In the end, four people were arrested, and spent the remainder of the night being harassed and tormented in the jail. At the holding facility, still in Boystown, the queers were mocked for their choices of hairstyle, questioned without being Mirandized, and threatened with rape ("you won't like it when we leave you in a cell with Tyrone. He'll sure like you though.")

Each of the arrestees, now called the Fabulous Four, is facing a misdemeanor charge of Aggravated Assault of a Police Officer with Hands/Minimal Damage. Three of them are also facing combinations of Obstructing Justice, Evading a Police Officer, Refusal to Obey an Officer, and Resisting Arrest. All of their charges can be summed up in layperson's terms as, "Refusing to Allow Self to be Arrested for No Reason." For that, we must stand behind the Fabulous Four and support them throughout their court process. It could have been any one of us that was there that night, but certain people, even in a crowd of queers, were targeted based on their appearance, and we need to unite behind them.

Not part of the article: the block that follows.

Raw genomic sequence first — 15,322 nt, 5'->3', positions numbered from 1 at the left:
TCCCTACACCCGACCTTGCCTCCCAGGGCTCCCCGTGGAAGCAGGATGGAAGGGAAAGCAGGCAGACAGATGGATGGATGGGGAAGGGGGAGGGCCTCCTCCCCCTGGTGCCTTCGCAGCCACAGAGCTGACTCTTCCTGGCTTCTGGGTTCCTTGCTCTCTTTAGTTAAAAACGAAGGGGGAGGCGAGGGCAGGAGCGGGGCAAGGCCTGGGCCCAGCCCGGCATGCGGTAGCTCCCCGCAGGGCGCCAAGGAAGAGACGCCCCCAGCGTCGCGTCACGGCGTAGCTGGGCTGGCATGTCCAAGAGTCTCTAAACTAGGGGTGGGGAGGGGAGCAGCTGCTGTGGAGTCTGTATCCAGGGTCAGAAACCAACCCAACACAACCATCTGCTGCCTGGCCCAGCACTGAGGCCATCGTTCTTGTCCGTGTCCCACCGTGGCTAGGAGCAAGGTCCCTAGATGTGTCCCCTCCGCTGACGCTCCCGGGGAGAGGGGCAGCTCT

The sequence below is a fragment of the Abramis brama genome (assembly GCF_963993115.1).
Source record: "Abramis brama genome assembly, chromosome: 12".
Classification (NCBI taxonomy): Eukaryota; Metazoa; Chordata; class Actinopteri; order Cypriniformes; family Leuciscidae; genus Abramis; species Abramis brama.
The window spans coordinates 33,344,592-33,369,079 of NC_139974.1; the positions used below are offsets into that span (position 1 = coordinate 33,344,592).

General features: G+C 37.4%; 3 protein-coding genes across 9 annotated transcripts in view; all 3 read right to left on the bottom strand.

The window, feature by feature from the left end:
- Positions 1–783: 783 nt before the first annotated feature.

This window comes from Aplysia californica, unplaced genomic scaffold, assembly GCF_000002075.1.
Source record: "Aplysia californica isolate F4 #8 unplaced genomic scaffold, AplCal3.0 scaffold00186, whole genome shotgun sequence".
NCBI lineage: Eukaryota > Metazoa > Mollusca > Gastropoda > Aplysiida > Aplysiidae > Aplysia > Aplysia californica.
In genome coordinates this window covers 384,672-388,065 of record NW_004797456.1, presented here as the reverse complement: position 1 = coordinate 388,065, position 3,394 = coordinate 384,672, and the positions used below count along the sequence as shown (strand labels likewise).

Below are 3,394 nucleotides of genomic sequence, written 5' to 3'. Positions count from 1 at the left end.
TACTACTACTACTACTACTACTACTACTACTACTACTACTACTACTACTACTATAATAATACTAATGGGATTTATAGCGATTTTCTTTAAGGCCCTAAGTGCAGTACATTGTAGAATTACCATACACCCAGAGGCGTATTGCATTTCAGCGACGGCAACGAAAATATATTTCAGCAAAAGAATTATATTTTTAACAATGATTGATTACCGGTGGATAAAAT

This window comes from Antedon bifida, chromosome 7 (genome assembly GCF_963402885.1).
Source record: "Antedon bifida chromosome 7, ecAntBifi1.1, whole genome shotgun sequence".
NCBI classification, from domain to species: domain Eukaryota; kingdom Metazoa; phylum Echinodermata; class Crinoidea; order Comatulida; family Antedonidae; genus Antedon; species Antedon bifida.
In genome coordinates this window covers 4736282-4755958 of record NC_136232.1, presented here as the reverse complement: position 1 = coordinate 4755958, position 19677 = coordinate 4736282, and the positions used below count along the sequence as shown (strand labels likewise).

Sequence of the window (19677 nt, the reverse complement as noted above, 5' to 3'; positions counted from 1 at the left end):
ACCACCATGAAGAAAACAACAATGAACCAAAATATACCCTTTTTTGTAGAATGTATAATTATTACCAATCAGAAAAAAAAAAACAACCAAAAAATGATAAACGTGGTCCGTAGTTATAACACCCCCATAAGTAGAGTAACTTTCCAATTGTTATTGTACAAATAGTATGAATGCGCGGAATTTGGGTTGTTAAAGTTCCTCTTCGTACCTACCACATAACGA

The first appearance (arraignment) of the Fabulous Four will be on August 7th in Chicago. More information to come about how to best support them will come in the future- at this point we are not sure who will need travel fees, or if the charges will just be dropped altogether, opening the way for a quick civil case. In the meantime, take this month of the anniversary of Stonewall to think about what liberation of queers means, and at what cost to our community it comes, and look for things you can do, either as a queer or as an ally, to support us in our quest.



Saturday, December 20th, 2008


Subject:Know any queer rural zines? x-post (if this doesn't belong/breaks rules, sorry; tell me&I'll delete)
Posted by:angstypenguin.
Time:12:32 am.
Sorry if this doesn't belong here, but my friend Jenna (a.k.a. trashcan_chica) needs some help:

"does anyone know of any queer zines about living in rural areas or going to rural areas?

any help/pointing in the right direction would be amazing. i went through the whole Queer Zine Archive and couldn't really find anything.

jenna b

p.s. i just got a wordpress site, sassyfrasscircus.com!"

Her (AIM) away message also says: "is looking for zines about/by members of radical queer ANTI-URBAN communities, so if you know of any..."